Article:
- Main Menu - available menu items.
- Go Ahead - options available for the current menu item.
- Information - info about the key system components, crucial for the successful BIOS reflashing (chipset, FlashROM type and size). If any of these items is marked as "Unknown", we don't advise you to reflash the BIOS - it can crash the BIOS microprogram. It usually happens if the given AMIFlash version doesn't include all the necessary chipset components or FlashROM installed on the mainboard. Or the user might have failed to carry out all the above-described preparatory actions. It can also be for a wrecked mainboard or FlashROM, which also happens. - Help/Message - a brief commentary for the selected menu item.

Since nearly all the information specified in the dialog window can be also submitted via the command line, we'll also say a few words about the command line syntax. Further, alongside with the dialog opportunities, we'll provide a description of corresponding keys.

So, here is what should be done to launch AMIFlash from the command line:
AMIFLASH.EXE [reflashing_file_name] [/key [/key...]]

Most options can be either enabled or disabled. To disable an option you should type "-" (minus without inverted commas) right before the key (i.e., after the slash). This feature is really important because the program can memorize the current mode of each key and store it in an inner configuration file. Accordingly, if the option is enabled as default, you can disable it any time from the command line. The detailed information about all the keys can be obtained in a traditional way by simply launching the utility with /? or /H keys.
Now we'd like to give a brief description of each menu item with the corresponding keys.
"Go ahead" stands for the launching of BIOS reflashing procedure. Before you activate this item, you'll have to indicate the name of the file to be reflashed and, if needed, the file where the old version of the BIOS should be saved. For these purposes check the next menu item.
"File" serves to set the file names for the files with the new BIOS version and with the old version. If you press "Enter" when being in this menu section, BIOS reflashing will start. That's why, if you have to correct some reflashing settings, just fill in the file names in the corresponding fields and press "Escape". With the help of the command line you'll be able to specify only the file name for the new file with the reflashed BIOS. In this case you need to launch AMIFlash in the following way: amiflash.exe newbios.bin.
The program doesn't allow storing the old BIOS version from the command line, but you can save the current BIOS version with /S key: amiflash.exe /S oldbios.bin. When this key is used, the dialog mode remains disabled, i.e. right after the file is saved, the program closes and you get back to the command line mode.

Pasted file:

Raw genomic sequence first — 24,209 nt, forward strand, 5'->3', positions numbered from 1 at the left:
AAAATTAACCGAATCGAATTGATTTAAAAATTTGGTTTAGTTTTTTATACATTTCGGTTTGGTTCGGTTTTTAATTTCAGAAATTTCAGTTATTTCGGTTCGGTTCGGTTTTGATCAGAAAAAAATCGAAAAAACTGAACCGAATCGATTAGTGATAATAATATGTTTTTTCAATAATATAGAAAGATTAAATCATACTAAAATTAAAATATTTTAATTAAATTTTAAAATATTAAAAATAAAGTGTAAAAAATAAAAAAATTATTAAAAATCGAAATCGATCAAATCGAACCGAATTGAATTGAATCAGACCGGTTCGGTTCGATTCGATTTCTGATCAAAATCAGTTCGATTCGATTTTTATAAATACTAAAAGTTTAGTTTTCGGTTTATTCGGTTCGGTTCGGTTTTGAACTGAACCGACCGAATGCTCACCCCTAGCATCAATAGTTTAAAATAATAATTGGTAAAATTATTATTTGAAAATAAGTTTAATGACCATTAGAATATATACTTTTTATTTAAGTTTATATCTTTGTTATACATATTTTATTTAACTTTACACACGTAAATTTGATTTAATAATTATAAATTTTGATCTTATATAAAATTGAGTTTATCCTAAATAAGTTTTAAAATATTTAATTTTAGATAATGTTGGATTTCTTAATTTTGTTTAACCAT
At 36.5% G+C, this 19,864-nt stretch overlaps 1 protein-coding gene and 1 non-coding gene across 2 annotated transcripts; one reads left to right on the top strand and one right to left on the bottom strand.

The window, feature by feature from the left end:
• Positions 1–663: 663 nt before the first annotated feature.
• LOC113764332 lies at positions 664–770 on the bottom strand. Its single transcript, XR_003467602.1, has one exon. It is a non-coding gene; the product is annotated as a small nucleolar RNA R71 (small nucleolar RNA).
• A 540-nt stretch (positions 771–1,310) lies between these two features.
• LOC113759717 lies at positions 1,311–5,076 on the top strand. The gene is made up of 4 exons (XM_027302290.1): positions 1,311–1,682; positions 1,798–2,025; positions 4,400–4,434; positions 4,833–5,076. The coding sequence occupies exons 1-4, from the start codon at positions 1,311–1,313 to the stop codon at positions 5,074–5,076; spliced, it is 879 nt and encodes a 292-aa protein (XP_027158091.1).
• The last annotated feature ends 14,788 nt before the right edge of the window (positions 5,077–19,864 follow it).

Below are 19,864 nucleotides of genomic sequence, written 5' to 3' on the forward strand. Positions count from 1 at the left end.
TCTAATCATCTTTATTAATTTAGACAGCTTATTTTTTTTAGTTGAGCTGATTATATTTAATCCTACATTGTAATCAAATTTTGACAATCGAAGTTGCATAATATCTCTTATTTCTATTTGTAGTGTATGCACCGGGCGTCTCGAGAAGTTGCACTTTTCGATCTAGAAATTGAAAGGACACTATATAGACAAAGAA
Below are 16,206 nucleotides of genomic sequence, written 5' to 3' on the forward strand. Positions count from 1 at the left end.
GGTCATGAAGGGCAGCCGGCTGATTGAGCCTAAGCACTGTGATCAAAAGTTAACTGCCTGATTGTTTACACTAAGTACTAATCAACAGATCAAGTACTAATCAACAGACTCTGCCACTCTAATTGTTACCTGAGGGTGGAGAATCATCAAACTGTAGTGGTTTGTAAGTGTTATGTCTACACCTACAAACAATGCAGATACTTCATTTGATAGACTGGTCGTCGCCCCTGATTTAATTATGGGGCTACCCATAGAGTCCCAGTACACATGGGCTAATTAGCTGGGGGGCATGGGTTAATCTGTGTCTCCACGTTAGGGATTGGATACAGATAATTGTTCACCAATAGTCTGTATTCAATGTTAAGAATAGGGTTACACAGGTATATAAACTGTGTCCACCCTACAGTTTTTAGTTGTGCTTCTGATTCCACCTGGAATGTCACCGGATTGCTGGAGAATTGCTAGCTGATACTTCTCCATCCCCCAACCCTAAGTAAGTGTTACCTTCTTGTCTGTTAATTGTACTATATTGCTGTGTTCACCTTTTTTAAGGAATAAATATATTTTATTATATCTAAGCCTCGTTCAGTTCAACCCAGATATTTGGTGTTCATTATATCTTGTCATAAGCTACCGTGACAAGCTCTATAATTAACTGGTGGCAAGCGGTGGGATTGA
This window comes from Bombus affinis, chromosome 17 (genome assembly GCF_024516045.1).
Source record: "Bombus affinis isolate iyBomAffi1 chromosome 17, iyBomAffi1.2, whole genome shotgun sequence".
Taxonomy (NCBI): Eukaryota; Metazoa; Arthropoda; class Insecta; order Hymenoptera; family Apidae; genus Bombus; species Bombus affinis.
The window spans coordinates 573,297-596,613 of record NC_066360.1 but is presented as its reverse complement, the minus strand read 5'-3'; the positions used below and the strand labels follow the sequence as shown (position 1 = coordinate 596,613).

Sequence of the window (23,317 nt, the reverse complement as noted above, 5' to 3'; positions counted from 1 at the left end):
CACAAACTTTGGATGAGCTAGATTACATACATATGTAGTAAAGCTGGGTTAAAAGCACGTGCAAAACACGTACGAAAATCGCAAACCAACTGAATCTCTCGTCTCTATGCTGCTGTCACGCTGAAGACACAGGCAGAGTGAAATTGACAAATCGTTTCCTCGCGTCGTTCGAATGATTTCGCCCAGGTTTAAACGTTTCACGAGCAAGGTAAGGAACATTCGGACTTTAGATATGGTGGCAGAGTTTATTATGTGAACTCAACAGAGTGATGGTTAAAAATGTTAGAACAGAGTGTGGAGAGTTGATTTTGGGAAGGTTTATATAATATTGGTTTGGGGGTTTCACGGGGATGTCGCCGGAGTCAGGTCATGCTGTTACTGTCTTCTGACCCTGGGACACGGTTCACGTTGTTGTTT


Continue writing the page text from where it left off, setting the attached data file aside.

Pic 2. AMIFlash offers a great variety of parameters.

The item "Switch" is used to select the BIOS reflashing settings (see Pic 2). Each of the settings is related to a command line key.
The next menu items are "Part List" and "Chipset List" allowing to set the system components needed for proper BIOS reflashing manually. These components include: the type of FlashROM microchip and the mainboard chipset. These two items appear quite valuable only if these system components are not identified automatically or are misidentified. Needless to say that it's unsafe to set the chip type manually if you're not 100% sure about it. If you are willing to relaunch automatic identification of the chipset and FlashROM chip, click the menu item called "Auto Detect".
"Module" - as we have already stressed, AMIFlash features module structure. Every supported chipset (ID=0) or FlashROM chip (ID=1) is represented by its own module that can be either deleted, or saved in an individual file, or a new module from an external file can be added. The last operation can be carried out with a command line /U[file] key, where "file" stands for the name of the file with the module to add. Unfortunately, the description of the module formats is strictly confidential, so the end-users will not be able to ad any new modules themselves.

Extra Features Apart from the above-enlisted items, AMIFlash sports a number of features, which are available only in the command line mode.
/A[+] key launches the BIOS reflashing automatically demanding no external guidance. The chipset and FlashROM microchip are identified automatically as well. The postfix "+" enables window interface, otherwise the reflashing is done in the command line mode. Using this key, you are to specify the name of the file with the new BIOS in the command line. All the settings in this case have to be changed only via the command line, because the dialog mode is not supported.
/T[n] key can be used together with /A key only. It determines the number of attempts, which can be undertaken if the first attempt to reflash the BIOS fails. The number varies form 0 to 65535.